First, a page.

Nobody takes a shower on the legs that can last 30 days.

Despite the professional veneer, this race still stands as a reminder of the days when explorers hopped aboard vessels and circled the globe.

Leah Newbold, a New Zealander who is part of the all-women crew aboard EF Education, speaks almost poetically of the places she saw in her previous Whitbread race.

"The Southern Ocean is magical," she says. "It's so far away from everything. You feel so vulnerable, because few people have ever been there. Yet, it's a special place, with special life, filled with albatrosses and dolphins. And when you see the icebergs, it's beautiful. There is a glow in the water around them. But where there are big ones, there are little ones, too, and they're dangerous. If you ram into one of those, you'll be in big, big trouble.

L "And it snows. You think, 'I should be skiing, not sailing.'

"Around the equator, it can be frustrating. You can be stuck with no wind or with a wind that changes. And there are other places, you're on the deck, you get hit in the face with water and it's like being hit with ice.

"And, through it all, you go through times so low that you can't even imagine how you will pick yourself up. But you do. There is always a light at the end of this tunnel."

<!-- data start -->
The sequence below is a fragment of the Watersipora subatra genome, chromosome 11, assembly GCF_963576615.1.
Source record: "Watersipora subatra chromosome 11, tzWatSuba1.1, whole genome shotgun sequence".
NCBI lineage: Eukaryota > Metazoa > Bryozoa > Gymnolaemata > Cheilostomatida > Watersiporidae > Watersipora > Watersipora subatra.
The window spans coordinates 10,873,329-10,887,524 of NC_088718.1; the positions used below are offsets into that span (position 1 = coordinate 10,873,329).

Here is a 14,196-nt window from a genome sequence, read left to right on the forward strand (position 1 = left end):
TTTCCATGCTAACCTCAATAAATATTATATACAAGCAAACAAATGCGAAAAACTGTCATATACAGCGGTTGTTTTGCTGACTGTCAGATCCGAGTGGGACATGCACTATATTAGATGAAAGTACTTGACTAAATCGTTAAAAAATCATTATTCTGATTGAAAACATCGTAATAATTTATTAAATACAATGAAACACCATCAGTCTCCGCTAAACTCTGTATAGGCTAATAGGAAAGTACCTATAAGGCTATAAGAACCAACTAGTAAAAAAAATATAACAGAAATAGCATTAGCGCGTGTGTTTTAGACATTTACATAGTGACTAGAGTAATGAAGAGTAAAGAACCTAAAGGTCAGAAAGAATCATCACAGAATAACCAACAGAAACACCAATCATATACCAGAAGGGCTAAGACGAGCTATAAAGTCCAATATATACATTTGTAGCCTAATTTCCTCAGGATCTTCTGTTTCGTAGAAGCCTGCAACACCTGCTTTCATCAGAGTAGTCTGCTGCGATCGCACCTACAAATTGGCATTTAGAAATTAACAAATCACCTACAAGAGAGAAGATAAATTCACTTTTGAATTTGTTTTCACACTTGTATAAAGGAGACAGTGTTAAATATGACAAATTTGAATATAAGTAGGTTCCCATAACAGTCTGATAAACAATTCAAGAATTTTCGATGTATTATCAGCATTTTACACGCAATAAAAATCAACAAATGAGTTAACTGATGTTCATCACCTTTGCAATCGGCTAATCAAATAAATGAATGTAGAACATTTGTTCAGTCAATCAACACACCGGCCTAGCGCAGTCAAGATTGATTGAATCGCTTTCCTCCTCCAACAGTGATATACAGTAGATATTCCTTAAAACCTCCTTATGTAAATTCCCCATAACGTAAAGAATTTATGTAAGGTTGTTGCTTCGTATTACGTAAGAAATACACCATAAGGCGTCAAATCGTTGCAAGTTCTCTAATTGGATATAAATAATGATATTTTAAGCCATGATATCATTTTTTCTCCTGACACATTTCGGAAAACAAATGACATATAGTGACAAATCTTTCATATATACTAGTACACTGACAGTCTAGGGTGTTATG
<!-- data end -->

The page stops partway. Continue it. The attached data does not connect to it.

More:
The pace is fast, as the boats ride one wave and careen into another. In the Southern Ocean, they can top 30 knots, nearly 35 mph.

But this is not like some car ride along a highway.

"It's like taking the boat and putting it on a crane and lifting it - and then cutting the line," says Christine Guillou, the French-born skipper of EF Education. "You hear a crash. And then, you go on to another crash. I think it can make you crazy if you are not used to it."

Newbold says that when the boat is really moving, "it feels like everything is about to bust at the seams. You've got big waves and a lot of noise. "

Steve Hayles, the British-born navigator of Silk Cut, says there are times when it seems like the boat is going 200 mph.

"We've taken Formula One auto racers on these boats, and they've been impressed," he says.

"You're trying to control an awesome amount of power," Hayles says. "Everything is loaded. The water is breaking all around you. And the boat is surging ahead. At that point, it's not you against the sea, it's you against yourself. Can you keep it going? Can you push the boat hard enough?"

It's a magnificent ride, the stuff the pros live for. But mixed with the exhilaration is fear, an ever-present factor that nobody likes to discuss.

"Charging through the night in the Southern Ocean, you feel like you're in the lap of the gods," Field says.

Hayles, who fell overboard in the Atlantic during the campaign leading to the Whitbread, remains respectful of the sea.

"You can get into some indescribable situations," Hayles says. "Blowing winds, huge seas, the boat going fast, you're wet, you're tired and you have to change sails.

"Even the most experienced will not think that this is an easy ride. That's why we do it. We're pushing ourselves and our boats to the limit."

The payoff comes when land is sighted and a race leg is completed.

Yet for nine months, there's always a new challenge and a new course to be conquered.

"With the Whitbread," Hayles says, "you can be guaranteed one thing: It's going to be nasty."

Pub Date: 9/21/97